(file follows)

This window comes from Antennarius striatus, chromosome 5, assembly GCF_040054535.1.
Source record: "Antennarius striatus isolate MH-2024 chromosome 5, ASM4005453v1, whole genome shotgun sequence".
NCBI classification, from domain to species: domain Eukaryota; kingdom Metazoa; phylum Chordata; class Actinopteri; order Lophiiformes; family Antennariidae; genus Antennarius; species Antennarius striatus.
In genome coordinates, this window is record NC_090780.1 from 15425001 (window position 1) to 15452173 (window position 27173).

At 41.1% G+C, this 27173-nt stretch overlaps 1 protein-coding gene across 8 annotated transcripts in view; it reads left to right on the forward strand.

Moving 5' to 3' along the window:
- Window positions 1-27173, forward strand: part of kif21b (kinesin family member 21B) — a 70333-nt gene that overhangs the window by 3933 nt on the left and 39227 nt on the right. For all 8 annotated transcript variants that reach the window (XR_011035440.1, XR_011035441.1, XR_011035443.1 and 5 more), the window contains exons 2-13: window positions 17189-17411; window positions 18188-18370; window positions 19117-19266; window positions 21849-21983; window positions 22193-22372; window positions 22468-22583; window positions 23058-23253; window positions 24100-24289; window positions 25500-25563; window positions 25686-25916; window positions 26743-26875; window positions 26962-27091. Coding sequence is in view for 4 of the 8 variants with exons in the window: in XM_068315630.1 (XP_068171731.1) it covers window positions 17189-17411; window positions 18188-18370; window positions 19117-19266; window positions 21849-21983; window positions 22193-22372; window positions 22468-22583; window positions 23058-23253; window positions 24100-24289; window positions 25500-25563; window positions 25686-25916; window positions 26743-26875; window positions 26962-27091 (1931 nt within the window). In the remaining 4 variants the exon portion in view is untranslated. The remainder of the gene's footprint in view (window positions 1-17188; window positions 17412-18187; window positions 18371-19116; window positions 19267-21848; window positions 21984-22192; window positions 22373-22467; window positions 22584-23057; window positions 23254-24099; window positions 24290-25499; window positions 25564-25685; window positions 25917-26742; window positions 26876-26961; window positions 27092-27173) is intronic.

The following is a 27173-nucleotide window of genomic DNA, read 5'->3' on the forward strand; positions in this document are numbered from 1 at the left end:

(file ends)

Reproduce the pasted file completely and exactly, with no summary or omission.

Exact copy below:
This window comes from Antennarius striatus, chromosome 5, assembly GCF_040054535.1.
Source record: "Antennarius striatus isolate MH-2024 chromosome 5, ASM4005453v1, whole genome shotgun sequence".
NCBI classification, from domain to species: domain Eukaryota; kingdom Metazoa; phylum Chordata; class Actinopteri; order Lophiiformes; family Antennariidae; genus Antennarius; species Antennarius striatus.
In genome coordinates, this window is record NC_090780.1 from 15425001 (window position 1) to 15452173 (window position 27173).

At 41.1% G+C, this 27173-nt stretch overlaps 1 protein-coding gene across 8 annotated transcripts in view; it reads left to right on the forward strand.

Moving 5' to 3' along the window:
- Window positions 1-27173, forward strand: part of kif21b (kinesin family member 21B) — a 70333-nt gene that overhangs the window by 3933 nt on the left and 39227 nt on the right. For all 8 annotated transcript variants that reach the window (XR_011035440.1, XR_011035441.1, XR_011035443.1 and 5 more), the window contains exons 2-13: window positions 17189-17411; window positions 18188-18370; window positions 19117-19266; window positions 21849-21983; window positions 22193-22372; window positions 22468-22583; window positions 23058-23253; window positions 24100-24289; window positions 25500-25563; window positions 25686-25916; window positions 26743-26875; window positions 26962-27091. Coding sequence is in view for 4 of the 8 variants with exons in the window: in XM_068315630.1 (XP_068171731.1) it covers window positions 17189-17411; window positions 18188-18370; window positions 19117-19266; window positions 21849-21983; window positions 22193-22372; window positions 22468-22583; window positions 23058-23253; window positions 24100-24289; window positions 25500-25563; window positions 25686-25916; window positions 26743-26875; window positions 26962-27091 (1931 nt within the window). In the remaining 4 variants the exon portion in view is untranslated. The remainder of the gene's footprint in view (window positions 1-17188; window positions 17412-18187; window positions 18371-19116; window positions 19267-21848; window positions 21984-22192; window positions 22373-22467; window positions 22584-23057; window positions 23254-24099; window positions 24290-25499; window positions 25564-25685; window positions 25917-26742; window positions 26876-26961; window positions 27092-27173) is intronic.

The following is a 27173-nucleotide window of genomic DNA, read 5'->3' on the forward strand; positions in this document are numbered from 1 at the left end: